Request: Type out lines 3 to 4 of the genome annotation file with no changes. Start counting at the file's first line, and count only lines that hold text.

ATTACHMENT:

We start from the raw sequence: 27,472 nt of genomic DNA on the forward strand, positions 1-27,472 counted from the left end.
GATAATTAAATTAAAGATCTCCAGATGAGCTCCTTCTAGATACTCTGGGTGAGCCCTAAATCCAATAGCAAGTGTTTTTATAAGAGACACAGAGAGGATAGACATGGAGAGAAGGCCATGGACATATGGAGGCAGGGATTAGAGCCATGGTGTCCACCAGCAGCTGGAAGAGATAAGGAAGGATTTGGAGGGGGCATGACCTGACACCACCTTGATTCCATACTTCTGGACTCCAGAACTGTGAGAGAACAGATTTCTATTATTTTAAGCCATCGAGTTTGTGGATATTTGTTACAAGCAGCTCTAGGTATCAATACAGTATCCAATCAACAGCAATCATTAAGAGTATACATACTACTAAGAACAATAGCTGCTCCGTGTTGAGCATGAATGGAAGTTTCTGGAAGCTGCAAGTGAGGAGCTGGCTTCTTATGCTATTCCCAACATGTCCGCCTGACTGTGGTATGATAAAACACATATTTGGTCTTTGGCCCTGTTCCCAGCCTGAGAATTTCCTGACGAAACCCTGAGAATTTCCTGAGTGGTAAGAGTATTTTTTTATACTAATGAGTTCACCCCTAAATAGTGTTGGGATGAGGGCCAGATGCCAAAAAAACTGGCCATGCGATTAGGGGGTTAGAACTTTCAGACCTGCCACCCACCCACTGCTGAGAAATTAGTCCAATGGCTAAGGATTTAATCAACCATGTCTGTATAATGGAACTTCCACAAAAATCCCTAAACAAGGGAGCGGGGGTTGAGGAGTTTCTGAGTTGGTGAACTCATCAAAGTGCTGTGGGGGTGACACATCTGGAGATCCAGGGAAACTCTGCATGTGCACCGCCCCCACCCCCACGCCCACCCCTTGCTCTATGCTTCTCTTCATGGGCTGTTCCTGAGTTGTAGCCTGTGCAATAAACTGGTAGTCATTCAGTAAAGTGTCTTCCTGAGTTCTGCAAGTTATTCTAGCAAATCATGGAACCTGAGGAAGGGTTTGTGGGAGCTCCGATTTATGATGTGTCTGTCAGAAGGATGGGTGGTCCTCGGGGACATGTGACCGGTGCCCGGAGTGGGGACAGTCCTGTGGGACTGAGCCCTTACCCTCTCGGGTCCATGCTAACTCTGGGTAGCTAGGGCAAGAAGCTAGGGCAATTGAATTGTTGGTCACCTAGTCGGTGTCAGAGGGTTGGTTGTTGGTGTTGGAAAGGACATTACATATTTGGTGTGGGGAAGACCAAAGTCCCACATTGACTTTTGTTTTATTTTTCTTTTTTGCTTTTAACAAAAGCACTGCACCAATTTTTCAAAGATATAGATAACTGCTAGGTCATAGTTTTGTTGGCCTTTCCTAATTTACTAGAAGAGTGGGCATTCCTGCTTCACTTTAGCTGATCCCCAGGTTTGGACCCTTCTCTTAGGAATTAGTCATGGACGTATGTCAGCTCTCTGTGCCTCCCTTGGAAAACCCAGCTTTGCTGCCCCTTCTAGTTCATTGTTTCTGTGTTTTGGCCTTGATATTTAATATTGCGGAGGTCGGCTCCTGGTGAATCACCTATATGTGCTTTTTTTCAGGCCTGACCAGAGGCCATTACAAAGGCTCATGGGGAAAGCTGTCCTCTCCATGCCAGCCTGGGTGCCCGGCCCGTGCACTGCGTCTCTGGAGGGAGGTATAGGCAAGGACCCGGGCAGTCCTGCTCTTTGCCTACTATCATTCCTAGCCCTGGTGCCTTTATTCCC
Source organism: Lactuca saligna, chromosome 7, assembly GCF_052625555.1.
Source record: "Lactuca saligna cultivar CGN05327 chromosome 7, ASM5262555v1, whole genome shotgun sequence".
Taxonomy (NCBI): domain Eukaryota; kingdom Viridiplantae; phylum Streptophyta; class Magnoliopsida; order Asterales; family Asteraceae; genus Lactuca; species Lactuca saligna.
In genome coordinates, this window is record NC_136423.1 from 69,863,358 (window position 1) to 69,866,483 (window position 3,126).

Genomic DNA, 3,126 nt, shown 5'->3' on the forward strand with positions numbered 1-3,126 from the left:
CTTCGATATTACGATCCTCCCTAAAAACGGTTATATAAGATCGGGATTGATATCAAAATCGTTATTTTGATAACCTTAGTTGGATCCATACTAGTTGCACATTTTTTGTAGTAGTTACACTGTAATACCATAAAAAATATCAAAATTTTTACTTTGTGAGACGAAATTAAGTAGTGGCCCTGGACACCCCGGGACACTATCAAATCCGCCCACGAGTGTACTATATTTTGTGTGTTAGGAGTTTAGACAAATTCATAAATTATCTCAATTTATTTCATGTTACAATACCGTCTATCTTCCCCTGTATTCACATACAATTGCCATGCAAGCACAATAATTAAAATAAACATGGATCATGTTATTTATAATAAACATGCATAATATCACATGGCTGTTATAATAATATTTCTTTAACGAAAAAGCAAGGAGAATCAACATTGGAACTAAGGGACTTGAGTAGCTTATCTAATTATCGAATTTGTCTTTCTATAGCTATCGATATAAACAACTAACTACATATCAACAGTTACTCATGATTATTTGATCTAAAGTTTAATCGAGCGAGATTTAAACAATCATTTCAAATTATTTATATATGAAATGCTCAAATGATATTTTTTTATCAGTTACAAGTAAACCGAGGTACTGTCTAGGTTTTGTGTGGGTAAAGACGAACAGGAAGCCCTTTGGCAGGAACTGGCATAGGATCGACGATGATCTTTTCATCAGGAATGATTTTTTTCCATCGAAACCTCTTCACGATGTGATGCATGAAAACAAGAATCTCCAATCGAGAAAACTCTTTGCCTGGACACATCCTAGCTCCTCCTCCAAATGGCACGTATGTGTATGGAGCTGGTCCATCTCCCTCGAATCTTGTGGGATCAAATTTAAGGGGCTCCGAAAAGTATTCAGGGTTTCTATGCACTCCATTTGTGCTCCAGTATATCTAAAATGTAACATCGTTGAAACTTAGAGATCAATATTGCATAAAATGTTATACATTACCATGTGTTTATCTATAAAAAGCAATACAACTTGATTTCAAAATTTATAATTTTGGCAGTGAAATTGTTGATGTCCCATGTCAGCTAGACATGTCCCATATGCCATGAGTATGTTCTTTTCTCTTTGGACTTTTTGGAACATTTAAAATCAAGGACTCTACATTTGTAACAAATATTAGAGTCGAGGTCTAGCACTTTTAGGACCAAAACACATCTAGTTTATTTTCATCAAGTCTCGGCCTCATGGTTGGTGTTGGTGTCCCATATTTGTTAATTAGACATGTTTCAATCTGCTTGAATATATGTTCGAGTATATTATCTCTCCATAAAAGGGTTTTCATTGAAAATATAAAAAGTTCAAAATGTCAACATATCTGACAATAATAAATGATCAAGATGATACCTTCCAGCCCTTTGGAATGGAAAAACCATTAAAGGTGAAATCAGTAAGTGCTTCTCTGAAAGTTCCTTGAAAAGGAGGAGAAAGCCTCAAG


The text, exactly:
Source organism: Lactuca saligna, chromosome 7, assembly GCF_052625555.1.
Source record: "Lactuca saligna cultivar CGN05327 chromosome 7, ASM5262555v1, whole genome shotgun sequence".